While most of the Apple-watching world has its sights focused on the next iPhone, Apple has put next-generation versions of the iPad into production. That’s according to Bloomberg News, which says that the new full-sized iPad Air model will be announced later this quarter or early next quarter and that the new 7.9-inch model will hit the market by the end of the year:
Apple is gearing up for its first major hardware and software launches of 2014. The Cupertino-based company is “tentatively” planning a keynote address in mid-September to announce the iPhone 6 and provide final details on iOS 8, according to sources briefed on the plans.
These people say that the second and third weeks of September are the mostly likely weeks for the event to be held, but they add that manufacturing uncertainties could alter the event’s timeframe. A decision has not been finalized, and sources made it clear that the plans are in flux.
The event will showcase at least the new iPhone 6 with a 4.7-inch screen, the sources say, but a final decision on debuting the larger, 5.5-inch “phablet” model at the event has not been made. The 4.7-inch variant of the new phone is farther along in both internal testing and manufacturing preparation, the sources added.
With Apple reporting lower-than-expected iPad sales for the second quarter in a row, it’s likely that Tim Cook will be once again be called on to reassure investors that the decline in year-on-year sales won’t continue indefinitely.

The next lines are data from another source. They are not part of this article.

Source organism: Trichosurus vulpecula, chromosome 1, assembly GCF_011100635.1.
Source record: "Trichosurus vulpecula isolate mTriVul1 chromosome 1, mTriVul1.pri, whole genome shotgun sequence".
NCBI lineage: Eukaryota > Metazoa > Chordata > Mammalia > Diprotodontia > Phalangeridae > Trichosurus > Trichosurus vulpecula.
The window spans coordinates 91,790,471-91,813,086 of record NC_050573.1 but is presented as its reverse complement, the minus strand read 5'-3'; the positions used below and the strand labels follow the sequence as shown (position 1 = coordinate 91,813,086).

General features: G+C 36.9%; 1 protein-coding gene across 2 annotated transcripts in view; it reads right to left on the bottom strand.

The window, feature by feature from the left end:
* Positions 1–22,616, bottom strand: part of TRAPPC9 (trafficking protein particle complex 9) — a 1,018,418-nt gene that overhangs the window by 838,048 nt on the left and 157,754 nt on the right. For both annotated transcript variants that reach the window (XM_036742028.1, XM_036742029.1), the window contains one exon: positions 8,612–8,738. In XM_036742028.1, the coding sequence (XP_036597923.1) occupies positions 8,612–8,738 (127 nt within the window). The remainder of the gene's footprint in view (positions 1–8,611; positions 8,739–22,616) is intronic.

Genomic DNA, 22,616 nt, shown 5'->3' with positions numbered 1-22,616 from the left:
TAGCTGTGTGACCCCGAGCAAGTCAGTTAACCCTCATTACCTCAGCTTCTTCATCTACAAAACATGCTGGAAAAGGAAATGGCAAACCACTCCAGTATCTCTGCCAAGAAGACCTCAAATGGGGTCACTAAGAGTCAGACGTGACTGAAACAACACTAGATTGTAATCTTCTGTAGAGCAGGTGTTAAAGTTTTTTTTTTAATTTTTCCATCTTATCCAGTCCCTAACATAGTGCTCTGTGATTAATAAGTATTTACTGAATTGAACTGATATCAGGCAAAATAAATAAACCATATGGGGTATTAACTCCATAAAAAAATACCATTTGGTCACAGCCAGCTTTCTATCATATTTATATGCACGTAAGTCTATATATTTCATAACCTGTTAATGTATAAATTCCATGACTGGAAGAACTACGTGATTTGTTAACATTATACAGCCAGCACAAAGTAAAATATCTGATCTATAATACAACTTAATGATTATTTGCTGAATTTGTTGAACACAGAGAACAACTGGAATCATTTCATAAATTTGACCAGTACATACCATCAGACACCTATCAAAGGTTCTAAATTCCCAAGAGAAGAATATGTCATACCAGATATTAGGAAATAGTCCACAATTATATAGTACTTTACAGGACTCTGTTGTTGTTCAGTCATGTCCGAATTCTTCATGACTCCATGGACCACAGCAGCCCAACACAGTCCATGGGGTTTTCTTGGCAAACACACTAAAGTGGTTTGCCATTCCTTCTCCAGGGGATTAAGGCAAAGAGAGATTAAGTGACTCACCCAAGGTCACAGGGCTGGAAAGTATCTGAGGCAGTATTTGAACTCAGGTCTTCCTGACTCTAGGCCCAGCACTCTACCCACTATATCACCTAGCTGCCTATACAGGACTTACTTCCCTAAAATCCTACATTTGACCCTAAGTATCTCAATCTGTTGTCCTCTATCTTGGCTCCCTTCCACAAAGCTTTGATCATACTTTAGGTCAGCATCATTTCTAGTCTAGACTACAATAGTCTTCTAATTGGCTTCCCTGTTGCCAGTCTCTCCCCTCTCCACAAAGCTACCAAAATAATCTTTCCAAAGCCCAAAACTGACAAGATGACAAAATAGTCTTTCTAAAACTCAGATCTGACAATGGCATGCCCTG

Cook has been very bullish on the iPad, despite the numbers, pointing especially to growing sales in the education sector and the opportunity for tablet growth in enterprise.
The penetration in business is low, it’s only 20 percent. If you looked at the penetration of notebooks in business it would be over 60 percent. We think there is a substantial upside in business.”
I think he’s right, especially with the IBM partnership. I mentioned in my opinion piece then that increasing penetration in enterprise could also help drive consumer migration from Android, as it gives people exposure to iOS devices. But the impact this has could well be offset by the iPhone 6 … Read more
One of our favorite designers of Apple concepts, Martin Hajek, has put together this visual showing how a new iPad mini design might compare with the existing one if it were based on the design of the iPhone 6.
The existing design, top, has the familiar flat front and tapered, chamfered edge. The bottom one, Hajek’s concept, has the rounded edge now familiar from countless iPhone 6 renders, mockups and purported leaked parts …
Apple is reportedly set to begin production of its next-generation iPad Air this month with display components going into mass production in the middle of this month and components such as the processor and camera sensors going into production next month. The design of the sixth-generation full sized iPad will mimic that of the current model and the display resolution will stay at 2048 x 1536, according to ETNews.
The new iPad Air will sport a more advanced A8 processor, which sources previously noted focuses on efficiency and battery performance for the iPhone (likely for the iPad too):
If you’re eligible for education pricing, iGeneration noticed that the discounts available on Macs through the Apple Store for Education have now been extended to iPads. The discounts are modest, ranging from $20 to $30, but it all helps.
Education pricing is available to pretty much everyone working or studying in higher education: students, faculty, staff – even parents of students – as well as employees of K-12 schools.
Discounted iPad prices for the base spec 16GB wifi models are:
- iPad mini: $279 ($20 off)
- iPad mini with Retina display: $379 ($20 off)